The Oilers Need an Elite Defenceman…But at What Price?

What would you do for a Shea We-bar? (This joke sounded better in my head.) Mandatory Credit: Russell LaBounty-US PRESSWIRE

Before I get to my post, I know there’s absolutely no need for me to be using “elite” as a qualifier for that sentence. The Oilers need defence period; preferably the healthy, NHL-ready kind. The lack of depth was already apparent at the start of the year, and the injuries have overstated the point with all the subtlety of a stick in the eye. This might be the shallowest the Oilers have ever been at the blueline, and that’s saying a lot about a franchise that used to employ Cory Cross and Scott Ferguson as regulars.

That being said, the Oilers do in fact, need that bonafide #1 guy. (Hello Captain Obvious.) With no disrespect to Tom Gilbert or Ladislav Smid, who have both shown great strides this year, they’re not and will likely never be #1 material, but both should be a part of the defensive core going forward, barring their play regressing.

Having defensive depth is the first (and biggest) step for the Oilers to climb out of the bottom of the standings and play games past the first few weeks of April, the elite defender will big a big step in ensuring they can be competitive in the those games. So why go after the elite defender first?

1) Because depth can be obtained in free agency or some of our prospects can step in, and while I wouldn’t bet on Marincin, Musil, Klefbom, or Gernat to be ready by next year, someone could surprise us.
2) Edmonton isn’t a hotspot for elite free agents, few bottom five teams ever are. Also, FA defence are absurdly overpaid (James Wisniewski). Which leaves trading or the draft…which brings me to my next point.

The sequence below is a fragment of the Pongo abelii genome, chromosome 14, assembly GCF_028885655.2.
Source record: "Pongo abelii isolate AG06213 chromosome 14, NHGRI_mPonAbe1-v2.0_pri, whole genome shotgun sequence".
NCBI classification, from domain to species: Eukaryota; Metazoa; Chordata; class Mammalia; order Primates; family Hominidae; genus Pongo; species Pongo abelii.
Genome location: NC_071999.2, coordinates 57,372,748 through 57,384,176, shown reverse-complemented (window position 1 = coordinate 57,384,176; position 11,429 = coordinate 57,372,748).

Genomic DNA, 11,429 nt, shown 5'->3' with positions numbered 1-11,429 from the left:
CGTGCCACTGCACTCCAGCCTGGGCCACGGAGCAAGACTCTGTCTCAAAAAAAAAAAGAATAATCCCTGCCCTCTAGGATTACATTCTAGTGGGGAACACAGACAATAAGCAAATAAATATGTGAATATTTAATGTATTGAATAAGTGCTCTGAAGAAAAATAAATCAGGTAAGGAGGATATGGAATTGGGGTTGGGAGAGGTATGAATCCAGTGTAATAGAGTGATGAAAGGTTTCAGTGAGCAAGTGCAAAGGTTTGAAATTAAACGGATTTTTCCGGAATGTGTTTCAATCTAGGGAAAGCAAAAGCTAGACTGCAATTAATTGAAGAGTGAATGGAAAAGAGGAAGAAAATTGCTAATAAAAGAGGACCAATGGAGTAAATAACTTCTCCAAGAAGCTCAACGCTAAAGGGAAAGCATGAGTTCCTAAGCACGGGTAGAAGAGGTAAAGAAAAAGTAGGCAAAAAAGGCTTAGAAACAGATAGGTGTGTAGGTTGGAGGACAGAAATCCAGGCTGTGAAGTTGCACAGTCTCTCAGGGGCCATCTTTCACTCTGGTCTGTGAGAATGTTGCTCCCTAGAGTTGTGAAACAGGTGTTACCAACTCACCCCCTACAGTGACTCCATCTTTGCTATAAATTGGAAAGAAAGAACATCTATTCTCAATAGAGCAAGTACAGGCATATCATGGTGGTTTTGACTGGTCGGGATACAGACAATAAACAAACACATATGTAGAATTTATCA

3) Few defensemen drafted in the first round are NHL ready, and even fewer make a huge impact like a Doughty or Myers. And there’s no guarantee they develop as planned (see Thomas Hickey or Colten Teubert)
4) Which leaves trading, and the Oilers have a couple of forwards not named Hall, Eberle, or Nugent-Hopkins (who Tambellini should consider untouchable) that teams might be interested in, namely Gagner and Hemsky. Hemsky being a UFA at the end of the year, aka an asset that needs to be traded before we lose it for nothing. As much as it pains me to say, I’m a huge Hemsky fan but I don’t think he re-signs.

That said, elite defencemen aren’t cheap, so how much are the Oilers willing to give up? How much should they give up to land someone like a Shea Weber? Which leads to this tweet by Dustin Nielson of the Team1260 which inspired this blog post.

“Should the Oilers put in an Offer sheet on Shea Weber this off-season. It will cost four first round picks, would you do it?”

My initial reaction was hell no. Then after some thought and discussion, still no.

Four first round picks are a lot to give up for one player. You’re making a four year gap in top level prospect development and hoping that Stu MacGregor can work some serious magic in the 2nd and 3rd rounds. It might be a price a fringe cup contender that has a core it can keep together for two to three years would and could pay in order to push for a cup, but should a bottom five team do it?  If the move doesn’t work, say it only makes the Oilers a fringe playoff team, we’re going to end up like the late 90′s Oilers, and then eventually end up in the basement again with nothing to show for it and a barer prospect cupboard.